Middle English Phonetic System

Stressed vowels in Middle English.

In Middle English two types of phonetic changes took place in the system of stressed vowels: qualitative changes and quantitative ones.

Qualitative changes are those which affected the quality of the vowel and quantitativechanges affected its quantity (length of a vowel). Long vowels became short, short vowels were lengthened.

Qualitative changes of stressed vowels in Middle English

1.Contraction (, ) of Old English diphthongs

One of the earliest phonetic changes that affected the quality of vowels in ME was the contraction of Old English diphthongs. OEeo(long and short) and ea(long and short)became simple vowels e and æ , which coincided in their quality with the first element of the diphthong: eo > ē, ea > æ:

Thus, the simple vowels which developed from OE diphthongs fused with the corresponding OE simple vowels as a result of it in Middle there were two identical simple vowels, which differ in their quality, one being Mid.E. æ: < OE æ: and from the Germanic diphthong ea and the second ē < OE ē and from the Germanic diphthong eo. These vowels had a similar further development: OE > ME e; eo: > ME ē; OE ea > ME æ, ea: > ME æ:

OE heorte > Mid.E. hērte (heart)

OE heord > ME hērd(e) ()

OE feorr > ME fēr(r) (far)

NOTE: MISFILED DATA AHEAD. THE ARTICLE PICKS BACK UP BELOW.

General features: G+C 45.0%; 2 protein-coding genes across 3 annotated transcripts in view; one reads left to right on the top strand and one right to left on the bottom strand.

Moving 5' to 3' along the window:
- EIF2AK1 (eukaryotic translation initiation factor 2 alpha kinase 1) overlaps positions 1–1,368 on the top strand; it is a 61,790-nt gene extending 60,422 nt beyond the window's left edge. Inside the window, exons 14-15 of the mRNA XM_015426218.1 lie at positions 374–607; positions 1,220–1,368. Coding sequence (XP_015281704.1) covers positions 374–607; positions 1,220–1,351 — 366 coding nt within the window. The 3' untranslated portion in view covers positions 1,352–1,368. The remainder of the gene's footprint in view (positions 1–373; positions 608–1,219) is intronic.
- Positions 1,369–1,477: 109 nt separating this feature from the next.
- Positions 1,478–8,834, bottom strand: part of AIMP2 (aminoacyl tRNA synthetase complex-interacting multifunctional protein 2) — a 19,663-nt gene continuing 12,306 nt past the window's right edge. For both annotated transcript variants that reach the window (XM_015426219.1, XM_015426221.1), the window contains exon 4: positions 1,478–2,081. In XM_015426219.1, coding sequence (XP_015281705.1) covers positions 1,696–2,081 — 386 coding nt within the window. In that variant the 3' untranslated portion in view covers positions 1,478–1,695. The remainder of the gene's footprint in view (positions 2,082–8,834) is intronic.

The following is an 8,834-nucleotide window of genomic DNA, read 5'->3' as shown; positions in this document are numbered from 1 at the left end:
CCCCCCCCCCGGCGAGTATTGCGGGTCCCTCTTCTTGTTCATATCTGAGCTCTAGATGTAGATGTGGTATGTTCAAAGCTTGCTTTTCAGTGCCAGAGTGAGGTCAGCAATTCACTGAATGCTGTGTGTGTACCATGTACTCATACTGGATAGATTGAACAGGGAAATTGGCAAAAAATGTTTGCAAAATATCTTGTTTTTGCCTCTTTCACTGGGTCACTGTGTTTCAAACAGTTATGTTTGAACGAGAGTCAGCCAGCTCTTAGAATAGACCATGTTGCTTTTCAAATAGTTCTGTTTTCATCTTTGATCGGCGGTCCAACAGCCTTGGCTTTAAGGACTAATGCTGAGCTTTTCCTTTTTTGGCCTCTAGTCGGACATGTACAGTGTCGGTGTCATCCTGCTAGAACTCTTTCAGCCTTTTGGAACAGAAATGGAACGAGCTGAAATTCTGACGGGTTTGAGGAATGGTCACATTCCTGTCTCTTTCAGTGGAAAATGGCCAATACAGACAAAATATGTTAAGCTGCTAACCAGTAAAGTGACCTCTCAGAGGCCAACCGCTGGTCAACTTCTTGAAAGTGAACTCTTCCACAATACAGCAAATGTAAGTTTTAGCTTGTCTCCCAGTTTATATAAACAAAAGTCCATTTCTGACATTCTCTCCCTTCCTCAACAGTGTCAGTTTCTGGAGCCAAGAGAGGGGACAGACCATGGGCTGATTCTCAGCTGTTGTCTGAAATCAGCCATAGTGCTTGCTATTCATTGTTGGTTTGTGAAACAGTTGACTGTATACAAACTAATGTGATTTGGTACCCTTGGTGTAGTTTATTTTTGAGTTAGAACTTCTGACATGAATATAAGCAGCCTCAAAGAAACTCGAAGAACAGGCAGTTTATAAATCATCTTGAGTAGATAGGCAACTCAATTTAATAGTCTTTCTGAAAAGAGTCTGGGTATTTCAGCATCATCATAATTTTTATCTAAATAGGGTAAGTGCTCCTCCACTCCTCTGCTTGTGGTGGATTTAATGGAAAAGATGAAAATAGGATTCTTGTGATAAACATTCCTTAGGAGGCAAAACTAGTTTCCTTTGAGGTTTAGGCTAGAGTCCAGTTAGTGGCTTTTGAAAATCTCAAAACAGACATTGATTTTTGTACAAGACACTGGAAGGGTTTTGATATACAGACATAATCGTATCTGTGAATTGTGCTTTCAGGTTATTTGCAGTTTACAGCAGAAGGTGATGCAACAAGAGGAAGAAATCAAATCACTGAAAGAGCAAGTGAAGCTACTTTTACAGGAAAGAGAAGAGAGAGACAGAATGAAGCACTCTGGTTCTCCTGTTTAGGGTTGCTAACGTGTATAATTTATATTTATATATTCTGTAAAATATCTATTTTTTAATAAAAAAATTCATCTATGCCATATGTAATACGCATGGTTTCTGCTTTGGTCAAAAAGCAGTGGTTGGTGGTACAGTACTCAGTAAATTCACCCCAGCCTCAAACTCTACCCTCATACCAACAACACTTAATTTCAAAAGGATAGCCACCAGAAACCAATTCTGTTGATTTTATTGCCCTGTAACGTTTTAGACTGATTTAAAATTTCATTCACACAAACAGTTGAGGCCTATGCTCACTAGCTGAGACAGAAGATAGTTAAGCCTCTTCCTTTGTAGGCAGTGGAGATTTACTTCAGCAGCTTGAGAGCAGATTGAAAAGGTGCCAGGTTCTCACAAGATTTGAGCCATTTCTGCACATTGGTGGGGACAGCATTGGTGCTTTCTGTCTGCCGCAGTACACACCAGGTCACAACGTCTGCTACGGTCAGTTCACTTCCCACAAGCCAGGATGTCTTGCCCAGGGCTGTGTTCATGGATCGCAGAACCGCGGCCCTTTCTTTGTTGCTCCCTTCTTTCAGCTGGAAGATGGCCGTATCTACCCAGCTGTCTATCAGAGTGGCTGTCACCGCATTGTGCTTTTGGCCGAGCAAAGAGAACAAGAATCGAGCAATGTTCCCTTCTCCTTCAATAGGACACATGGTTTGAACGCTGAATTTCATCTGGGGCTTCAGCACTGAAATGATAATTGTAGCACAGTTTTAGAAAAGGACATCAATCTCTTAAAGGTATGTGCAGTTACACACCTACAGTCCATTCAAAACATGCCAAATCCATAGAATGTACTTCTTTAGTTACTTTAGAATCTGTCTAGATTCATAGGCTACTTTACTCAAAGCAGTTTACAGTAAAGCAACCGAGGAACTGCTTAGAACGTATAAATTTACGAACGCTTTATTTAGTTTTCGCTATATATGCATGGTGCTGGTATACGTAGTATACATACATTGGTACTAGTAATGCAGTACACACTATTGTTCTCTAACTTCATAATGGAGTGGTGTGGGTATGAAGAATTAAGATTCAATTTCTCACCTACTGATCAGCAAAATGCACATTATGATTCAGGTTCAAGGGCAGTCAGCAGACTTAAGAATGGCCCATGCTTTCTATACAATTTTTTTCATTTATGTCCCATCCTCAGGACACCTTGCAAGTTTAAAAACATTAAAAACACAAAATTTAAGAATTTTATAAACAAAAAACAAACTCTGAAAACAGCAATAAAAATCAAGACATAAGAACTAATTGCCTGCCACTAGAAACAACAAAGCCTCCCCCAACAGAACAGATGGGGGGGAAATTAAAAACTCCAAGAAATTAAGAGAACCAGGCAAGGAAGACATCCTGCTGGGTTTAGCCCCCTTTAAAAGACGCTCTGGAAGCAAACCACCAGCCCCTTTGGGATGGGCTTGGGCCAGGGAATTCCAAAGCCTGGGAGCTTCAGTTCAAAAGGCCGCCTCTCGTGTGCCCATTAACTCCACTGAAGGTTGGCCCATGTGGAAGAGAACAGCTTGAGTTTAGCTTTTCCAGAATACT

OE seon (to see) > ME sē(n)

OE deor (deer) > ME dēr ()

It should be noted that the contraction of the diphthong ea took place in the early 11 century. Later, in the 12th century, the front vowel æ: (< OE ea) undergoes further changes depending on the quantity: short æ becomes short awhile the long æbecomes long open ȩwhich is reflected in modern English as a digraph ea.

Short a: OE heard > ME hærd (11 c.) > hard (12 c.)

OE earm > ME ærm (11 c.) > arm (12 c.)

OE hearpe (harp) > ME hærpe > harpe (12 c.)

Long a:

OE beatan (to beat) > ME bæten (11 c.) > bȩten (12 c. long open e)

OE east (east) > ME æst (11 c.) > ȩst (12 c. long open e)

OE heap (heap) > ME hæp (11 c.) > hȩp (12 c. long open e)

OE sea (sea) > ME sæ (11 c.) > sȩ (12 c.)

The same process took place with OE simple long vowel æ:

OE sæ > ME sæ > sȩ (12 c.) Mod. E. sea (ȩ > ea)

Thus in ME there were two long vowelse which differ in their quality, which, however, were not confused: one of them being open ȩ and the other closed long closed e. The difference between them is reflected in Modern English spelling: the open ȩ is designated by the digraph eawhile the closede by the digraph ee.In their further development these two vowels fused into one the long sound [i:]but the difference in spelling survives till now:

Mod. E. see < ME s ē (long closed) < OE seon (to see)

Mod. E sea < ME sȩ (long open) < OE sæ (long æ ) In the same way:

Mod.E. meat < ME mȩt < OE mæt (long æ ) < *ea (by contraction of the long diphthong ea)

Mod.E. meet < met (long closed e) < OE mētan (long closed e).

2.Development of OE å

In the western dialects åchanged intoo,in all otherdialects intoa. Literary English generally reflects the second vowel (a) though some cases of the eastern development are also found:

OE lånd western dialects lond

other dialects land

OE låmb western dialects lomb

other dialects lamb

OE månn western dialects mon(n)

other dialects man(n)

OE cånn western dialects con(n)

other dialects can(n) But in the following cases:

OE sånʒ western dialects sonʒ Mod.E. noun song

other dialects sanʒ Mod. E. past tense of sing sang

OE strånʒ western dialects stronʒ Mod.E. adjective strong

other dialects stranʒ

OE lånʒ western dialects lonʒ Mod.E.adj. long

other dialects lanʒ


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